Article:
Ignoring Social Responsibility for Operations Managers Can Lead to Court


This article is disturbing. To summarize, a toddler incurred permanent physical damage due to the neglience of an operating manager of an Ikea store in Milton Keynes, UK. This was not simply an unfortunate accident. It was the result of an operating manager not considering the magnitude of the consequences their neglience at their job could have on other human beings or end users. Not only did these operations managers not fulfill the ethical obligations of their position, but they failed to fulfill the basic legal obligations of their position, as well. Considering that the escalators’ structural gap was in breech of the legal limit of four millimetres in the UK, this event provides an effective example of what even the slightest neglience derviving from an operations manager or any business decision maker can and does result in, often. The operations manager must have been made aware of that they were breaking the law by retaining an escalator gap, which exceeded the legal limit of four millimetres, at some point throughout the course of their employment with Ikea, yet decided to ignore that fact. While employees were moving cargo or while the thousands of customers, which most likely have utilized this escalator, since its installation, the operations manager must have been made aware of the legal breech of that escalator gap. Now Ikea has an innocent victim on their hands due to the actions taken by their operations managers, whose life will never be the same.


To what degree does Ikea, the company, hold liability for this event due the decisions and actions taken by their operations managing staff? To what degree does the escalator manufacturing company hold liability, which continued to provide maintenance serivces post purchase for this Ikea store?





Tragic: Both fingers were amputated about halfway down after the accident in the store in Milton Keynes, Bucks

2 thoughts on “Ignoring Social Responsibility for Operations Managers Can Lead to Court

  1. The theme of Social Responsibility is without doubt one of the most important in all types of organizations. It is an issue that has been the subject of frequent analysis at business forums, in academia, government approaches, and that is drawing attention from all sectors of society.

    In general, from a pragmatic point of view, every society faces different social issues. It is recognized the existence of high levels of unemployment that threaten the welfare of the population. It cannot be a justification, but it could be an explanation that unemployment may be a cause of other social problems surrounding such as the emergence of thieves, who steal for themselves and their families survive.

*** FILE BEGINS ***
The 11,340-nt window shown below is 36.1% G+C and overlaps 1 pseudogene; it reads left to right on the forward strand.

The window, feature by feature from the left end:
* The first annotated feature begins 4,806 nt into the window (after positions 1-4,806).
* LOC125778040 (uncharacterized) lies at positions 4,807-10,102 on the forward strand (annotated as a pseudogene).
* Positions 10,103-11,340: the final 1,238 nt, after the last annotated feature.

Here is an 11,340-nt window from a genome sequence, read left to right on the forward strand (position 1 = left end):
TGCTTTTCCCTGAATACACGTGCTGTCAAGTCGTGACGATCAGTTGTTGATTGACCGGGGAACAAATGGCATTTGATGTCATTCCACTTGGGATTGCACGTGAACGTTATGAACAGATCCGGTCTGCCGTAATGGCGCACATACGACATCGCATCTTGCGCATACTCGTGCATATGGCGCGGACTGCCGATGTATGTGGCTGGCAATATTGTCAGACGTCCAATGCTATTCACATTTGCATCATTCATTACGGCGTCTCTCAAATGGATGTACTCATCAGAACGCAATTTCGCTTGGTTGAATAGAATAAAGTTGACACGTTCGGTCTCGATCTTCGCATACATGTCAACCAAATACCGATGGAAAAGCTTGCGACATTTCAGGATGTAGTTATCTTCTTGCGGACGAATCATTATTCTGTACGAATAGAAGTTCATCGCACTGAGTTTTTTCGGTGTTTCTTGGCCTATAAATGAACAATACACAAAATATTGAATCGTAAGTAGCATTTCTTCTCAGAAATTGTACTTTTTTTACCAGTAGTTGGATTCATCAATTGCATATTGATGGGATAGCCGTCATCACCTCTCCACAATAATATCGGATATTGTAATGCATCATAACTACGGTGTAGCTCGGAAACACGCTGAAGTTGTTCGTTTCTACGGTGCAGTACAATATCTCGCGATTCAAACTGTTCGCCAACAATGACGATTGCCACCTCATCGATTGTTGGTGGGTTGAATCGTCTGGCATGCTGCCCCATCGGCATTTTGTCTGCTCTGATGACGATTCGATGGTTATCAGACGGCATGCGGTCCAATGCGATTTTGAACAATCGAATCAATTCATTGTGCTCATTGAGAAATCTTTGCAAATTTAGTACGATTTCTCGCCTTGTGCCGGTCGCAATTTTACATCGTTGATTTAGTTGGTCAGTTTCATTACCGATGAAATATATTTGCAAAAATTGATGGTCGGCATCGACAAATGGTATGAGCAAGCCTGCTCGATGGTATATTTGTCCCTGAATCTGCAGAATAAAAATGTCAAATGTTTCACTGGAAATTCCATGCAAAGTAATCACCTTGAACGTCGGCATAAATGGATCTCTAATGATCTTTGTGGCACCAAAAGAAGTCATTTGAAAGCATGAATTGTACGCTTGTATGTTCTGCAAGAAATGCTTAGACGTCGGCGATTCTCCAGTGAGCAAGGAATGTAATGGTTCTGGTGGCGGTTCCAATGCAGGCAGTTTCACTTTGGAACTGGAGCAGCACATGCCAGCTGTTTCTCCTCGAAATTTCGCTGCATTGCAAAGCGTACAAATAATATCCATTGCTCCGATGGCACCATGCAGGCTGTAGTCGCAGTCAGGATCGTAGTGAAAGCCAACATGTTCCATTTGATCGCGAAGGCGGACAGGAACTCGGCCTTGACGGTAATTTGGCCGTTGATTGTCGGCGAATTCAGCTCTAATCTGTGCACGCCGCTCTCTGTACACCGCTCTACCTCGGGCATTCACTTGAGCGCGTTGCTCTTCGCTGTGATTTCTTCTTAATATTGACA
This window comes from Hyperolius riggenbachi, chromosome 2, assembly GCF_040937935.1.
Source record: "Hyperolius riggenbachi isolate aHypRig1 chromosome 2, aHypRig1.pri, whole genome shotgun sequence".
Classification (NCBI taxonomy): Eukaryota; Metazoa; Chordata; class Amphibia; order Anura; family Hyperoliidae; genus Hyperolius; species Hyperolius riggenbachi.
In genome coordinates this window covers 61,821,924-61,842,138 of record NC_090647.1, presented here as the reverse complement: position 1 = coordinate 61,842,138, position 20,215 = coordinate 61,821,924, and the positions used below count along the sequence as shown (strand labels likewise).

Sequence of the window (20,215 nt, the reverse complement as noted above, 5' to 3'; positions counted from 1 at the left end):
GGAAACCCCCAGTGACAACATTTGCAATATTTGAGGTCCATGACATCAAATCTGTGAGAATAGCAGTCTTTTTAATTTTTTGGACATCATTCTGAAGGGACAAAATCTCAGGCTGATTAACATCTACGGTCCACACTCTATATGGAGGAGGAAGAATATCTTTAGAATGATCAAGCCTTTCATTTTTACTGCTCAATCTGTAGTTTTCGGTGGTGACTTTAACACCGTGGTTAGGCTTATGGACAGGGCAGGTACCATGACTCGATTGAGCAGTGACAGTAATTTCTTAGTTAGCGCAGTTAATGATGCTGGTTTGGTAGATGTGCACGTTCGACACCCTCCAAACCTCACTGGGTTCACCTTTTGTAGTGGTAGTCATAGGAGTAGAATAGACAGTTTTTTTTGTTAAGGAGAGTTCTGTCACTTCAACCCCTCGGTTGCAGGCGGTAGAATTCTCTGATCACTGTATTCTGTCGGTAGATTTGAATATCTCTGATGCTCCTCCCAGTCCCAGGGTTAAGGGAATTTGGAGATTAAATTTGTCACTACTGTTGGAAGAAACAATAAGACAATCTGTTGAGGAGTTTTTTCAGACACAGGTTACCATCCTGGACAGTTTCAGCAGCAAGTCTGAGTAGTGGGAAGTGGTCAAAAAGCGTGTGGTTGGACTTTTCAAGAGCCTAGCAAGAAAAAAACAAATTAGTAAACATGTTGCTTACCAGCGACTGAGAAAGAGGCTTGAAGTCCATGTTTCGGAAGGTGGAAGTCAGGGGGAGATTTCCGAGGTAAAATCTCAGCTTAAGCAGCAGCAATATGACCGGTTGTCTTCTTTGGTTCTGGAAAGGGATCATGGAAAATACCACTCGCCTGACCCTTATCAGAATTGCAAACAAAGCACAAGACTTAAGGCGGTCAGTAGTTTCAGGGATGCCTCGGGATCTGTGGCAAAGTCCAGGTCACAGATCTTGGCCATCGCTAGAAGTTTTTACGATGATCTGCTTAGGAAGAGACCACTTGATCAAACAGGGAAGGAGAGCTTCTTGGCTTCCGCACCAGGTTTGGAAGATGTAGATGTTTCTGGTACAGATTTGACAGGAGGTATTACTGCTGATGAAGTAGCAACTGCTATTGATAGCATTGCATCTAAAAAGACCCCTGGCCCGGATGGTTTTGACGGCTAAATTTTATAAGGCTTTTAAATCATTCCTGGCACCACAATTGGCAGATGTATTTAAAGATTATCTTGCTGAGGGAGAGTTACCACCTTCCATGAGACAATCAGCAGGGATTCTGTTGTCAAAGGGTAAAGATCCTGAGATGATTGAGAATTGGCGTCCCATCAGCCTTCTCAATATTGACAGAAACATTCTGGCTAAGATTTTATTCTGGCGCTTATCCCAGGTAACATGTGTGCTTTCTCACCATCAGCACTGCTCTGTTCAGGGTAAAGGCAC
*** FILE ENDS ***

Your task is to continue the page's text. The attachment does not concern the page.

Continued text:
But bear in mind that there are organized gangs of thieves, who by the ambition of getting rich quickly, and for wanting to hold power in certain sectors, constitute illegal and undesirable groups in every society.

    There are other important social problems: malnutrition in some segments of the population; illiteracy; lack of health coverage, especially the low income population; many families who are homeless; low wages, especially among low educational levels, etc.

    Given this situation as dramatic, it is the issue of social responsibility. Therefore, it corresponds to the most favored sectors (business, high income individuals, and government itself) to contribute effectively to solving social problems. It is understood that there are no laws explicitly require compliance with a Corporate and Personal Social Responsibility. But, if we are wise and think rationally, development and implementation of policies on Social Responsibility are elements that will benefit all.

    Indeed, companies that meet social responsibility projects receive the appreciation and support of communities. And, in recognition of his social work, they have favorability by consumers when they make purchases of goods and services required for the satisfaction of their needs. Moreover, in some countries, the government gives tax breaks to companies that freely meet social benefit programs (job creation, build schools, fix roads, support libraries and cultural events, educational program development, program support public health, etc..). By contrast, organizations that refuse to participate in solving social problems, receive public criticism, and most likely try to avoid buying their products or services.

    However, some argue that social responsibility should be mandatory for firms through the issuance of laws and legal regulations on the subject. But, from my point of view, I do not think convenient this way, because social responsibility is a matter of conscience, not because law orders it. I believe that Social Responsibility stems from the rationality of the individual and the sense of solidarity and belonging to their communities.

    However, the discussion is still open. But I do want to add that social responsibility is a theme that is emerging in the minds of entrepreneurs. Every day, it is showed the interest of entrepreneurs and people with high economic capacity to participate in solving social problems. It is our responsibility, as members of the institutions, cooperate to promote this social process.

  2. I find many managers not having enough experience when it comes to ethics in a work place. This is due to lack of knowledge about the law and the consequences that may appear from it. This ikea article is a great example. I think companies like IKEA should give extensive training to each employee about ethics and HR rules in a work place.

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